Hike the Beehive Trail at Acadia National Park, Maine

When you find your way up to the glorious summit of the Beehive Trail in Acadia National Park, Maine, realize that a million years ago it was under 10,000 ft of water which explains a lot about the formations. Most of the exposed surfaces are smooth and the fissures have been gracefully carved by a millennia of rushing Atlantic tides.

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Beehive Trail Hike Summary

On paper the Beehive Trail in Acadia National Park doesn't look that formidable. You may want to look again.  At just over 3 miles in total length and rising a mere 520ft from the trailhead, a good 400 feet of that comes in what can only be described as a granite ladder - straight up. An exhilarating hike - this classic is definitely not for those with a fear of heights!

Family hiking on the rubble of the Beehive Trail, Acadia National Park, Maine

Beehive Trail Trailhead

Your first test however will come well before you get to the main event.  The short approach trail is a challenging hop-scotch across a path of football to truck-size rubble that has found its way down from the peak over the last million or so years.  If you don't pass this test, then you should seriously consider turning back.  

  • Park at the Sand Beach parking lot (restrooms available) or if available, use the free Island Explorer Shuttle bus. We got an early start for ease of finding parking and to avoid a crowded hike.
  • The Beehive Trailhead begins across the Park Loop Road from the Sand Beach lot.
  • Warning: The Beehive Trail is not suitable for small children and those with fear of heights.
Trail markers on the trailhead of the Beehive Trail, Acadia National Park, Maine
Warning sign at the start of the Beehive Trail, Acadia National Park, Maine
Hiking the Beehive Trail, Acadia National Park, Maine
Teen walking along the cliff of the Beehive Trail, Acadia National Park, Maine

Beehive Trail: The Ascent

Acadia National Park did an amazing job engineering the Beehive Trail ascent to make it both reasonably safe - provided you are not doing something you shouldn't be - and slightly terrifying - you can easily get into trouble, if you don't take your time and plan your steps ahead.

Iron rungs in the granite up the Beehive Trail, Acadia National Park, Maine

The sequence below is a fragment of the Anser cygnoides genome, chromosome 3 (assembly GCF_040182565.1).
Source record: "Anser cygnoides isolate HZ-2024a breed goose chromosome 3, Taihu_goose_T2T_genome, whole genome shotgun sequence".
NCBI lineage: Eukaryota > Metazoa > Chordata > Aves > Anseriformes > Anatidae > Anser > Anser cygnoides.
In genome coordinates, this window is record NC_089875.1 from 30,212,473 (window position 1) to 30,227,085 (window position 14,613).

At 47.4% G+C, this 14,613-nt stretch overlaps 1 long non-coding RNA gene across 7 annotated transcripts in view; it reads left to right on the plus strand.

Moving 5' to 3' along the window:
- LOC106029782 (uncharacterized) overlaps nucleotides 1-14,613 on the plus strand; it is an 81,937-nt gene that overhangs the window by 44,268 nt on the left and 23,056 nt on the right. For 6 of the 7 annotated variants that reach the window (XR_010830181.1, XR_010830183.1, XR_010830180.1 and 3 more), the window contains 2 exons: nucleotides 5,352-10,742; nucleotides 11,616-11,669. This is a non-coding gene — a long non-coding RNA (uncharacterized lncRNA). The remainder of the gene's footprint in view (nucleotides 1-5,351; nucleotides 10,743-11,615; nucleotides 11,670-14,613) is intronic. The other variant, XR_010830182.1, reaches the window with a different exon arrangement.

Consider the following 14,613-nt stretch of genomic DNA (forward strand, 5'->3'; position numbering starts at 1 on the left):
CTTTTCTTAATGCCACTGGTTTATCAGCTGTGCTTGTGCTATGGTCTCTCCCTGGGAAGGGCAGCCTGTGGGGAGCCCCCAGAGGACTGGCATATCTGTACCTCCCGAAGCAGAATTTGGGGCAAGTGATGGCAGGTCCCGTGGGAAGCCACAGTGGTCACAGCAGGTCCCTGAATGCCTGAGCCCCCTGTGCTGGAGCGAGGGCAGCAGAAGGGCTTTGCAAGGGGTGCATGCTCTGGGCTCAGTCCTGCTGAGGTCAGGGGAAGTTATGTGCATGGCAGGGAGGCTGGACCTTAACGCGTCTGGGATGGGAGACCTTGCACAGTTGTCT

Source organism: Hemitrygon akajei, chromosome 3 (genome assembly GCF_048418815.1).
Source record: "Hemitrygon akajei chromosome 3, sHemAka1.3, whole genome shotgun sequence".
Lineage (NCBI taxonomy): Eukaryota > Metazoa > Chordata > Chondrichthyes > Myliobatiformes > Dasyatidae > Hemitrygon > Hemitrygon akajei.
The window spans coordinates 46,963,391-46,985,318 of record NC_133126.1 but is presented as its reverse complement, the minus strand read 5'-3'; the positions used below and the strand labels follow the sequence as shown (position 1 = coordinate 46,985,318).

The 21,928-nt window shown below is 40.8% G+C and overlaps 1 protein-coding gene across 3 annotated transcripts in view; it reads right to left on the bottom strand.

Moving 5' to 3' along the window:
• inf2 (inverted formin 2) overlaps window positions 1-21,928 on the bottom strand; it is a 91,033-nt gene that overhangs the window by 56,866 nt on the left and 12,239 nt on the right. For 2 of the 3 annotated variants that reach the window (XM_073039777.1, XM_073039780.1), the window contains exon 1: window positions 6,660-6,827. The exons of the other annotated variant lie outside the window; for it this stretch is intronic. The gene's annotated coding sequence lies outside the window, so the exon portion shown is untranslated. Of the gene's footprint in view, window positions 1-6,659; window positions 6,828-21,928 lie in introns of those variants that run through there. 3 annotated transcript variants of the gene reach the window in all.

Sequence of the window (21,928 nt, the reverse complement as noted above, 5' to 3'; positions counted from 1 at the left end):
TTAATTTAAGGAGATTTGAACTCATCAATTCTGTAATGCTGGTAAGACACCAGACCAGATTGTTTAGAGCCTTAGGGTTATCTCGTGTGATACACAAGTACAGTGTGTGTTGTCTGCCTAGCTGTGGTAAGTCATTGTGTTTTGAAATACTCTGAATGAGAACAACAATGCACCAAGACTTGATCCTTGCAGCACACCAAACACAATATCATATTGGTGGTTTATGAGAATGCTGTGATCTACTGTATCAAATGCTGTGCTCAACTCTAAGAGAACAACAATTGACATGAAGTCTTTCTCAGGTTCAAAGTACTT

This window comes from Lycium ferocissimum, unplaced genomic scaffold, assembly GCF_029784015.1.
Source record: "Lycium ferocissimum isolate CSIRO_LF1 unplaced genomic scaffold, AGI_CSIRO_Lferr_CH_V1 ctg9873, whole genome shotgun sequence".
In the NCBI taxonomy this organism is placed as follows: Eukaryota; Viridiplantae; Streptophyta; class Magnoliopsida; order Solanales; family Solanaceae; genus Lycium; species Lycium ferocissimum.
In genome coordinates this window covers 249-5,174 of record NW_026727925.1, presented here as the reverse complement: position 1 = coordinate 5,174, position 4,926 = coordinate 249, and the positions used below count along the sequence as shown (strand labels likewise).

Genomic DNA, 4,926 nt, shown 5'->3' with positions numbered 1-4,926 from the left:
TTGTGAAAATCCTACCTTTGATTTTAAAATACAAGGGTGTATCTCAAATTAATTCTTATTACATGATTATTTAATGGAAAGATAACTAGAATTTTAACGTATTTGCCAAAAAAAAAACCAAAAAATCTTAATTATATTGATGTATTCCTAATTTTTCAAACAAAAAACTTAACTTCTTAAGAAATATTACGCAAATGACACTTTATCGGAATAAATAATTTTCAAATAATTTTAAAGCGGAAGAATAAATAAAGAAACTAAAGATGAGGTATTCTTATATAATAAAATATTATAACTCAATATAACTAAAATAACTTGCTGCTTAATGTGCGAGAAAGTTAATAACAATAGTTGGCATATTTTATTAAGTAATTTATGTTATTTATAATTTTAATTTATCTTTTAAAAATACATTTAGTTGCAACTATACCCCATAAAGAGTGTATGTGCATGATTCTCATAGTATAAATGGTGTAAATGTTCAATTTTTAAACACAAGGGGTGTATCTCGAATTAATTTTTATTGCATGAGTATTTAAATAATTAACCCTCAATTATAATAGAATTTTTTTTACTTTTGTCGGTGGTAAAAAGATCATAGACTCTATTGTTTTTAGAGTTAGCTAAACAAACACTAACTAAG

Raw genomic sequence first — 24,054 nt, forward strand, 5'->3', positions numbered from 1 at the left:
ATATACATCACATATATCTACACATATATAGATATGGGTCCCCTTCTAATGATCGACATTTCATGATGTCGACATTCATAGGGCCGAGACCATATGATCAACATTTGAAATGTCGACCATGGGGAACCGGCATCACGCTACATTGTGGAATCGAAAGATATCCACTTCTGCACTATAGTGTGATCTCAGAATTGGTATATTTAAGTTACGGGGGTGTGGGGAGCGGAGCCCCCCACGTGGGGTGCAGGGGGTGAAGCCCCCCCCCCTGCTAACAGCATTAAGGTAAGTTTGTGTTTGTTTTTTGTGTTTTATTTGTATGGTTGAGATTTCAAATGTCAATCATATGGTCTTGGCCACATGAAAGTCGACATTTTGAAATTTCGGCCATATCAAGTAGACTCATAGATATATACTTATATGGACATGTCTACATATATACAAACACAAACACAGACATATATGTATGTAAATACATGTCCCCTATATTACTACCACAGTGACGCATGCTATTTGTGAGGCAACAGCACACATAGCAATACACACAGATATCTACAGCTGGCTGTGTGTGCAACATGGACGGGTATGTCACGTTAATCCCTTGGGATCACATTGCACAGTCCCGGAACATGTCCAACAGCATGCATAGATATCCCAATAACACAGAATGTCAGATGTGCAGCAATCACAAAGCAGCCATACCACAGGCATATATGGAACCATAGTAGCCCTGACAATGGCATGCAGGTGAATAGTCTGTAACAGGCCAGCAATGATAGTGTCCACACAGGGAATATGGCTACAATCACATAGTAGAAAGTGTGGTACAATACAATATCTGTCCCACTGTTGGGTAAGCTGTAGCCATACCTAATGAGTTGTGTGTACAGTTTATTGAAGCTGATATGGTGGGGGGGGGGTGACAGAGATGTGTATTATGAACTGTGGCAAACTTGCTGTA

The iron rungs are all built straight into the face of the exposed cliffs. If you are waiting for railings, you've come to the wrong hike.  There are none.  The well worn trail varies in width and include some small, well-designed foot bridges where the gap is too wide to hop.  If possible, take your time to savor the unequalled views of the magnificent Atlantic Oceanside which seem to meet you at every turn.

Family hiking up the stone steps of the Beehive Trail, Acadia National Park, Maine

Beehive Trail: The Summit

The Beehive Trail summit is glorious. While the early morning start may be chilly, we can assure you that the climb will warm you up quickly and as a bonus, you may even find that you have the whole summit to yourself. Plan on spending some time up there before heading down.

Two hikers at the summit of the Beehive Trail, Acadia National Park, Maine

Besides the breathtaking views, the Beehive Trail descent provides a steady supply of wild blueberries and huckleberries in season – late July to mid-September – and in our opinion, worth planning your entire visit around. (and yes, visitors are allowed to pick berries - just avoid trampling vegetation).

Family picking huckleberries on the Beehive Trail, Acadia National Park, Maine

Beehive Trail: The Descent via The Bowl Trail

View of the lake off the Bowl Trail in Acadia National Park, Maine

A short detour to The Bowl Trail is highly encouraged and we can almost guarantee you will not be disappointed. This additional 0.2 mile side hike takes you to a crystal clear, glacially formed lake.

  • Swimming is allowed, but be forewarned that leeches are present!
Teen looking into the clear lake water after hiking the Beehive Trail, Acadia National Park, Maine

If you want to extend the hike a bit then follow the trail which leads around The Bowl or maybe relax and recharge yourself after such an intense scramble.

  • Be Careful: Watch the junction signs for connecting trails, so you don't end up taking a longer trek than planned and mind the narrow ledges.
  • One-Way Hike - do not attempt to hike back down the Beehive Trail - it is dangerous to you and to those coming up the trail; if you are afraid of heights, but would like to summit the Beehive, just hike up the back side (see map).
  • No dogs allowed on Beehive Trail portion.
  • Wear sturdy shoes and bring water.
  • Parking: Like most other popular hikes the parking area is known to fill up early. This is especially true for The Beehive Trail as the parking lot is shared by a number of other scenic areas in Acadia. One option would be to take advantage of one of the free shuttles that depart from the main visitors center.

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Two hikers climbing the iron rungs on the Beehive Trail, Acadia National Park, Maine
Hiker with sunrise behind her on the Beehive Trail, Acadia National Park, Maine
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